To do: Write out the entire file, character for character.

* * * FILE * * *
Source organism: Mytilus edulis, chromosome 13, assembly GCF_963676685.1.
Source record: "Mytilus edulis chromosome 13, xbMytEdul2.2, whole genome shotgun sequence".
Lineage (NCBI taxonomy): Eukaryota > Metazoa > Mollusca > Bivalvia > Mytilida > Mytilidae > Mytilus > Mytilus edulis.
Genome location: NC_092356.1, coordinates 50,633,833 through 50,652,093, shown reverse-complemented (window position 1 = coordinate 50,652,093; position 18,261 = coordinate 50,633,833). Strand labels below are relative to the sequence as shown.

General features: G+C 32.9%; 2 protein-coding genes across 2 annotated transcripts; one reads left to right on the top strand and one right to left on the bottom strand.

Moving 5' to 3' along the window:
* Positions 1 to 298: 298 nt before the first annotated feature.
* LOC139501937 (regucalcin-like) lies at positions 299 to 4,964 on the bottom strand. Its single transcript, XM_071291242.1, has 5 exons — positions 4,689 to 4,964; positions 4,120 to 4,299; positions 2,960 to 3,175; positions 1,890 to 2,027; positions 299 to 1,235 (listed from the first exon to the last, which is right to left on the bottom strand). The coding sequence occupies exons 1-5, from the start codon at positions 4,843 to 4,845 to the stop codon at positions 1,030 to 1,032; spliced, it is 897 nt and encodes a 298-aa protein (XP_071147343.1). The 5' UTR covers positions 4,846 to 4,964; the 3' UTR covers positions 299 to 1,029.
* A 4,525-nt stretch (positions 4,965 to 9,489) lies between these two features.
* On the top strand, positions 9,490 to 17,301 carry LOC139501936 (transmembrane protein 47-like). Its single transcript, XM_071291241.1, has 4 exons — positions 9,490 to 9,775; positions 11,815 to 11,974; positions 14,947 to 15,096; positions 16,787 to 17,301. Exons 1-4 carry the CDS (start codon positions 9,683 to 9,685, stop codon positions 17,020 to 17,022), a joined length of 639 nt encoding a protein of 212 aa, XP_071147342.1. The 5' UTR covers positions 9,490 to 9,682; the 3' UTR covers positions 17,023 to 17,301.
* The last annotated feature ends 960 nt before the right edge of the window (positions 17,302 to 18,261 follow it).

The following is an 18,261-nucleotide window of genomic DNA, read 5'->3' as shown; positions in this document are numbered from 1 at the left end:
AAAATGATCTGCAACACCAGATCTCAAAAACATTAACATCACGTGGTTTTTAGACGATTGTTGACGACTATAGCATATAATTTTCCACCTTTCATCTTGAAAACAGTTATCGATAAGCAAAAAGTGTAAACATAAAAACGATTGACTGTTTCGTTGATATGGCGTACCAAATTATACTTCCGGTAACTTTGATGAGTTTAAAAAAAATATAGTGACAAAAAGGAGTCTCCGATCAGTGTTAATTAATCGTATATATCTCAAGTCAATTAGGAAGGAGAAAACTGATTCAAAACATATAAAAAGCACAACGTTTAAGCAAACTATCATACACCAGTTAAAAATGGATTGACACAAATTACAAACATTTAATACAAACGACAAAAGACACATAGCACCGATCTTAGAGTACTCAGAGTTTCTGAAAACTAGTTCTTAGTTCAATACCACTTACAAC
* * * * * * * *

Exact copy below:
Source organism: Mytilus edulis, chromosome 13, assembly GCF_963676685.1.
Source record: "Mytilus edulis chromosome 13, xbMytEdul2.2, whole genome shotgun sequence".
Lineage (NCBI taxonomy): Eukaryota > Metazoa > Mollusca > Bivalvia > Mytilida > Mytilidae > Mytilus > Mytilus edulis.
Genome location: NC_092356.1, coordinates 50,633,833 through 50,652,093, shown reverse-complemented (window position 1 = coordinate 50,652,093; position 18,261 = coordinate 50,633,833). Strand labels below are relative to the sequence as shown.

General features: G+C 32.9%; 2 protein-coding genes across 2 annotated transcripts; one reads left to right on the top strand and one right to left on the bottom strand.

Moving 5' to 3' along the window:
* Positions 1 to 298: 298 nt before the first annotated feature.
* LOC139501937 (regucalcin-like) lies at positions 299 to 4,964 on the bottom strand. Its single transcript, XM_071291242.1, has 5 exons — positions 4,689 to 4,964; positions 4,120 to 4,299; positions 2,960 to 3,175; positions 1,890 to 2,027; positions 299 to 1,235 (listed from the first exon to the last, which is right to left on the bottom strand). The coding sequence occupies exons 1-5, from the start codon at positions 4,843 to 4,845 to the stop codon at positions 1,030 to 1,032; spliced, it is 897 nt and encodes a 298-aa protein (XP_071147343.1). The 5' UTR covers positions 4,846 to 4,964; the 3' UTR covers positions 299 to 1,029.
* A 4,525-nt stretch (positions 4,965 to 9,489) lies between these two features.
* On the top strand, positions 9,490 to 17,301 carry LOC139501936 (transmembrane protein 47-like). Its single transcript, XM_071291241.1, has 4 exons — positions 9,490 to 9,775; positions 11,815 to 11,974; positions 14,947 to 15,096; positions 16,787 to 17,301. Exons 1-4 carry the CDS (start codon positions 9,683 to 9,685, stop codon positions 17,020 to 17,022), a joined length of 639 nt encoding a protein of 212 aa, XP_071147342.1. The 5' UTR covers positions 9,490 to 9,682; the 3' UTR covers positions 17,023 to 17,301.
* The last annotated feature ends 960 nt before the right edge of the window (positions 17,302 to 18,261 follow it).

The following is an 18,261-nucleotide window of genomic DNA, read 5'->3' as shown; positions in this document are numbered from 1 at the left end:
AAAATGATCTGCAACACCAGATCTCAAAAACATTAACATCACGTGGTTTTTAGACGATTGTTGACGACTATAGCATATAATTTTCCACCTTTCATCTTGAAAACAGTTATCGATAAGCAAAAAGTGTAAACATAAAAACGATTGACTGTTTCGTTGATATGGCGTACCAAATTATACTTCCGGTAACTTTGATGAGTTTAAAAAAAATATAGTGACAAAAAGGAGTCTCCGATCAGTGTTAATTAATCGTATATATCTCAAGTCAATTAGGAAGGAGAAAACTGATTCAAAACATATAAAAAGCACAACGTTTAAGCAAACTATCATACACCAGTTAAAAATGGATTGACACAAATTACAAACATTTAATACAAACGACAAAAGACACATAGCACCGATCTTAGAGTACTCAGAGTTTCTGAAAACTAGTTCTTAGTTCAATACCACTTACAAC